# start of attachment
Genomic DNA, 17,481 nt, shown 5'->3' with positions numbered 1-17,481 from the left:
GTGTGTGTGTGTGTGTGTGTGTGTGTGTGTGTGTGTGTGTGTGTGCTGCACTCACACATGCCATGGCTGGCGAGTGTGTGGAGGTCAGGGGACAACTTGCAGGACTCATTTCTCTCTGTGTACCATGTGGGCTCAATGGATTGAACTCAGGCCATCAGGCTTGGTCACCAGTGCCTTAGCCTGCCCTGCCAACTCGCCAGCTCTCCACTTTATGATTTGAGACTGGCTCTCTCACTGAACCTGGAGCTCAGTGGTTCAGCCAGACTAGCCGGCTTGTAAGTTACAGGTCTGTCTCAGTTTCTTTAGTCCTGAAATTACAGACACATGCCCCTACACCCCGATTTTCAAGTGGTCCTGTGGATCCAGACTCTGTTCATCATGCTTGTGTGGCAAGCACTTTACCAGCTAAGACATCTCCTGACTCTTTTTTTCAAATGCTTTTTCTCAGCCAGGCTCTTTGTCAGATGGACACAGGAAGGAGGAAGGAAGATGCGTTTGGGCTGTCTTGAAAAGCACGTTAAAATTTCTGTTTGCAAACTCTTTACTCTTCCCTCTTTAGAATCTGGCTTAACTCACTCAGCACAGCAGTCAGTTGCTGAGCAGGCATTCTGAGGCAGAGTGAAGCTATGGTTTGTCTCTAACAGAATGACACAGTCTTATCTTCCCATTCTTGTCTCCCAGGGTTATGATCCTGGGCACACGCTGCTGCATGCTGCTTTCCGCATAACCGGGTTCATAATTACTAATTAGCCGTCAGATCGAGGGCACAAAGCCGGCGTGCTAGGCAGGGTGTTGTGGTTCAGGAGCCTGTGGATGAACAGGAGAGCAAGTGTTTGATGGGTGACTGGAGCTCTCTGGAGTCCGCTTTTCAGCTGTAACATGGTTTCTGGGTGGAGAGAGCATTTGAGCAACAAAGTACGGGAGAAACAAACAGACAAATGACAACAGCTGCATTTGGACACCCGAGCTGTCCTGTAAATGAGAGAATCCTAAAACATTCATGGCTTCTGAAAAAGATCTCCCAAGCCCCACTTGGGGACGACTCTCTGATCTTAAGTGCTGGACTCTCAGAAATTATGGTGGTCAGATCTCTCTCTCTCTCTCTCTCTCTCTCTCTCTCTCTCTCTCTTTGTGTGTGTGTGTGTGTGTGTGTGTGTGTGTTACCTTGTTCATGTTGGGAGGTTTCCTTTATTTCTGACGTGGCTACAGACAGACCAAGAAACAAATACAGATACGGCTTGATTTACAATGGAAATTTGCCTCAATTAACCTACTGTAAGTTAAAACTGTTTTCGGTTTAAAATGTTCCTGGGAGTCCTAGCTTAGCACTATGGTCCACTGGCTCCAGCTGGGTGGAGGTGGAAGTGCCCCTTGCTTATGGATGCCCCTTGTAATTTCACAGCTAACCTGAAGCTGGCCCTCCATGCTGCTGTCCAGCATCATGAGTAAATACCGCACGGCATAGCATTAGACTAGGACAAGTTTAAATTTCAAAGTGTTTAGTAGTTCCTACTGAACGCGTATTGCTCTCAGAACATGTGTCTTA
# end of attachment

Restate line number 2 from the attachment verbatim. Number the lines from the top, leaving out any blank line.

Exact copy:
GTGTGTGTGTGTGTGTGTGTGTGTGTGTGTGTGTGTGTGTGTGTGCTGCACTCACACATGCCATGGCTGGCGAGTGTGTGGAGGTCAGGGGACAACTTGCAGGACTCATTTCTCTCTGTGTACCATGTGGGCTCAATGGATTGAACTCAGGCCATCAGGCTTGGTCACCAGTGCCTTAGCCTGCCCTGCCAACTCGCCAGCTCTCCACTTTATGATTTGAGACTGGCTCTCTCACTGAACCTGGAGCTCAGTGGTTCAGCCAGACTAGCCGGCTTGTAAGTTACAGGTCTGTCTCAGTTTCTTTAGTCCTGAAATTACAGACACATGCCCCTACACCCCGATTTTCAAGTGGTCCTGTGGATCCAGACTCTGTTCATCATGCTTGTGTGGCAAGCACTTTACCAGCTAAGACATCTCCTGACTCTTTTTTTCAAATGCTTTTTCTCAGCCAGGCTCTTTGTCAGATGGACACAGGAAGGAGGAAGGAAGATGCGTTTGGGCTGTCTTGAAAAGCACGTTAAAATTTCTGTTTGCAAACTCTTTACTCTTCCCTCTTTAGAATCTGGCTTAACTCACTCAGCACAGCAGTCAGTTGCTGAGCAGGCATTCTGAGGCAGAGTGAAGCTATGGTTTGTCTCTAACAGAATGACACAGTCTTATCTTCCCATTCTTGTCTCCCAGGGTTATGATCCTGGGCACACGCTGCTGCATGCTGCTTTCCGCATAACCGGGTTCATAATTACTAATTAGCCGTCAGATCGAGGGCACAAAGCCGGCGTGCTAGGCAGGGTGTTGTGGTTCAGGAGCCTGTGGATGAACAGGAGAGCAAGTGTTTGATGGGTGACTGGAGCTCTCTGGAGTCCGCTTTTCAGCTGTAACATGGTTTCTGGGTGGAGAGAGCATTTGAGCAACAAAGTACGGGAGAAACAAACAGACAAATGACAACAGCTGCATTTGGACACCCGAGCTGTCCTGTAAATGAGAGAATCCTAAAACATTCATGGCTTCTGAAAAAGATCTCCCAAGCCCCACTTGGGGACGACTCTCTGATCTTAAGTGCTGGACTCTCAGAAATTATGGTGGTCAGATCTCTCTCTCTCTCTCTCTCTCTCTCTCTCTCTCTCTCTCTTTGTGTGTGTGTGTGTGTGTGTGTGTGTGTGTTACCTTGTTCATGTTGGGAGGTTTCCTTTATTTCTGACGTGGCTACAGACAGACCAAGAAACAAATACAGATACGGCTTGATTTACAATGGAAATTTGCCTCAATTAACCTACTGTAAGTTAAAACTGTTTTCGGTTTAAAATGTTCCTGGGAGTCCTAGCTTAGCACTATGGTCCACTGGCTCCAGCTGGGTGGAGGTGGAAGTGCCCCTTGCTTATGGATGCCCCTTGTAATTTCACAGCTAACCTGAAGCTGGCCCTCCATGCTGCTGTCCAGCATCATGAGTAAATACCGCACGGCATAGCATTAGACTAGGACAAGTTTAAATTTCAAAGTGTTTAGTAGTTCCTACTGAACGCGTATTGCTCTCAGAACATGTGTCTTA